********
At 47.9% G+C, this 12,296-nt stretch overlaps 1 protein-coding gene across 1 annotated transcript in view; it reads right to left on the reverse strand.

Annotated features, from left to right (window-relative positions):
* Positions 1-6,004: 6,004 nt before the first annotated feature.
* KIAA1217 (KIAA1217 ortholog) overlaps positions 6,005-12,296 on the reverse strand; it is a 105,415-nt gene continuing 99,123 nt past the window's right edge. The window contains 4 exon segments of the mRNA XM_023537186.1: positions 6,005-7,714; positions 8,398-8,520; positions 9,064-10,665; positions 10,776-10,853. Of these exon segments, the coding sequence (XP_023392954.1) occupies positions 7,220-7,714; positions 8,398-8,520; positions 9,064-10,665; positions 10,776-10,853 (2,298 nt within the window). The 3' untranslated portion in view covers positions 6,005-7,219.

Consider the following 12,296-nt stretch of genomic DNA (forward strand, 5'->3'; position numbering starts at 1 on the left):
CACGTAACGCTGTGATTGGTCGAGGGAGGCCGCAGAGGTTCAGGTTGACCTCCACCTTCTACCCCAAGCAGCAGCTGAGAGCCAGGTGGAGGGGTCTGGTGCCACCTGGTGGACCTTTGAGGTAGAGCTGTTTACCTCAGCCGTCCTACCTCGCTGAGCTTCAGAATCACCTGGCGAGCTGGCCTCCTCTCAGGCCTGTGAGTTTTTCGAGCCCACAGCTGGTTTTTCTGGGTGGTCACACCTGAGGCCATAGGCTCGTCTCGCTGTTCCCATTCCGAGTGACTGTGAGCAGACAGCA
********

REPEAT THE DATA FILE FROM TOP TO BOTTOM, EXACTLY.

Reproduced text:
At 47.9% G+C, this 12,296-nt stretch overlaps 1 protein-coding gene across 1 annotated transcript in view; it reads right to left on the reverse strand.

Annotated features, from left to right (window-relative positions):
* Positions 1-6,004: 6,004 nt before the first annotated feature.
* KIAA1217 (KIAA1217 ortholog) overlaps positions 6,005-12,296 on the reverse strand; it is a 105,415-nt gene continuing 99,123 nt past the window's right edge. The window contains 4 exon segments of the mRNA XM_023537186.1: positions 6,005-7,714; positions 8,398-8,520; positions 9,064-10,665; positions 10,776-10,853. Of these exon segments, the coding sequence (XP_023392954.1) occupies positions 7,220-7,714; positions 8,398-8,520; positions 9,064-10,665; positions 10,776-10,853 (2,298 nt within the window). The 3' untranslated portion in view covers positions 6,005-7,219.

Consider the following 12,296-nt stretch of genomic DNA (forward strand, 5'->3'; position numbering starts at 1 on the left):
CACGTAACGCTGTGATTGGTCGAGGGAGGCCGCAGAGGTTCAGGTTGACCTCCACCTTCTACCCCAAGCAGCAGCTGAGAGCCAGGTGGAGGGGTCTGGTGCCACCTGGTGGACCTTTGAGGTAGAGCTGTTTACCTCAGCCGTCCTACCTCGCTGAGCTTCAGAATCACCTGGCGAGCTGGCCTCCTCTCAGGCCTGTGAGTTTTTCGAGCCCACAGCTGGTTTTTCTGGGTGGTCACACCTGAGGCCATAGGCTCGTCTCGCTGTTCCCATTCCGAGTGACTGTGAGCAGACAGCA